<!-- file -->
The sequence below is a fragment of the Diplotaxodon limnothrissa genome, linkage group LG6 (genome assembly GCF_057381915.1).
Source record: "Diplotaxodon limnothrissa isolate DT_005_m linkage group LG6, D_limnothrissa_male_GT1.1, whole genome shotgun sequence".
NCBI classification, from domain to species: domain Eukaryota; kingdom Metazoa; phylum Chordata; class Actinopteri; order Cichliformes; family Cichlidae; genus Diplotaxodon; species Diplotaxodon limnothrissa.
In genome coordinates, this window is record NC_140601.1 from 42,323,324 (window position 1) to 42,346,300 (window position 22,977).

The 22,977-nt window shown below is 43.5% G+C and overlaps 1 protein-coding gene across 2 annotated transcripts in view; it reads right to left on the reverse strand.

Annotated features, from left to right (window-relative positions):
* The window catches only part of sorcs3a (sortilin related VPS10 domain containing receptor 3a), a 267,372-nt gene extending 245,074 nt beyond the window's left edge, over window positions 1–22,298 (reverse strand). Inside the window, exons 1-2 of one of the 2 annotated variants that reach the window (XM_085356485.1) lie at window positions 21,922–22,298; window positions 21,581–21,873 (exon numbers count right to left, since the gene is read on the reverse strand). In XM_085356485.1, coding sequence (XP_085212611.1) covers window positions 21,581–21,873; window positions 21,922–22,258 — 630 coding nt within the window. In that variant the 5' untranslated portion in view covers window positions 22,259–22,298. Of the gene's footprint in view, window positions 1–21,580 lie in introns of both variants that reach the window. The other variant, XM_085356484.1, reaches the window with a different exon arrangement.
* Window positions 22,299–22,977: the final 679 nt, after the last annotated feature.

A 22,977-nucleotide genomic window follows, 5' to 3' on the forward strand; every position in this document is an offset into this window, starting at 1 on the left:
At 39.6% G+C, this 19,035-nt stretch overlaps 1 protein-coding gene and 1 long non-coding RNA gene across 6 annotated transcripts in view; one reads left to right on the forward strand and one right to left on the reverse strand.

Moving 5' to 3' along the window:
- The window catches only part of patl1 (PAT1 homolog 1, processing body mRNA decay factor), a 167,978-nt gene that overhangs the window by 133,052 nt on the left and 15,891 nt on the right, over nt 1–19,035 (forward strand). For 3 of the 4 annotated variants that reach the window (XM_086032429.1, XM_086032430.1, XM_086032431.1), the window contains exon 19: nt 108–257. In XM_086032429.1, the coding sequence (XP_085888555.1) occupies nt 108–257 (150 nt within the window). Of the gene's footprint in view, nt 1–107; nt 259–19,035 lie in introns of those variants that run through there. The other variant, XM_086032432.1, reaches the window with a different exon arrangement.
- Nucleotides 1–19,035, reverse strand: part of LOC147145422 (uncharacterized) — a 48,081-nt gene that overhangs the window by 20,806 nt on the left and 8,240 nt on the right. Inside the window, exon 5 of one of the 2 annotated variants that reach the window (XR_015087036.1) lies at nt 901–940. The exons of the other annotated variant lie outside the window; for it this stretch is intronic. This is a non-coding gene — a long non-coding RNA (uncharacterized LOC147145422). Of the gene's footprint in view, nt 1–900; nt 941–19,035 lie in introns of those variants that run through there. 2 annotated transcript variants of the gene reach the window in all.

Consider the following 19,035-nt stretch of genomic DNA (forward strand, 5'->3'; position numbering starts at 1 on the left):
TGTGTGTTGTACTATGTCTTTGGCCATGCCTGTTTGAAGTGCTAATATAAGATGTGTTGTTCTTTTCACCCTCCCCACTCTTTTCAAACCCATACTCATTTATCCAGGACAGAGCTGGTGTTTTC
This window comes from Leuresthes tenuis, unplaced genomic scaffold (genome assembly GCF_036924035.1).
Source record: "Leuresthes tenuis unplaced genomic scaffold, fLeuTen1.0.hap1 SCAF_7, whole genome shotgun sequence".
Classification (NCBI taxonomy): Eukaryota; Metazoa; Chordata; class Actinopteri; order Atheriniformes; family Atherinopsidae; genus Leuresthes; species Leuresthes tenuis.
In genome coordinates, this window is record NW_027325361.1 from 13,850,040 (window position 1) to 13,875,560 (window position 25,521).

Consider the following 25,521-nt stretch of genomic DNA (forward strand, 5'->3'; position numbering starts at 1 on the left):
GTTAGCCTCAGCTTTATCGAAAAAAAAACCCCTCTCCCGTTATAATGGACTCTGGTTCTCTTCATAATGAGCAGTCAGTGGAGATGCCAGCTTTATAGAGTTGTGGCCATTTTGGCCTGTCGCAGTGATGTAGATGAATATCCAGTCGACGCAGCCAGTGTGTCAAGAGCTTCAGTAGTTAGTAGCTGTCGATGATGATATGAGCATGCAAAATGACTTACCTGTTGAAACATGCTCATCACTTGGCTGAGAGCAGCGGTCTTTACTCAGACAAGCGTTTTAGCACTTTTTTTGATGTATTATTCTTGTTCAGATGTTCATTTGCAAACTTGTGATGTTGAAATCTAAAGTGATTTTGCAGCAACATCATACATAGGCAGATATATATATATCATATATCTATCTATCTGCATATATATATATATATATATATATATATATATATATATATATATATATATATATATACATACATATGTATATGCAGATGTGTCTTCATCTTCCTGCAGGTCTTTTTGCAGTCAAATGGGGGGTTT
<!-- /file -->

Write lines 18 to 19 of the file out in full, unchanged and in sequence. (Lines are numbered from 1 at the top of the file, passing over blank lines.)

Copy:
Classification (NCBI taxonomy): Eukaryota; Metazoa; Chordata; class Actinopteri; order Atheriniformes; family Atherinopsidae; genus Leuresthes; species Leuresthes tenuis.
In genome coordinates, this window is record NW_027325361.1 from 13,850,040 (window position 1) to 13,875,560 (window position 25,521).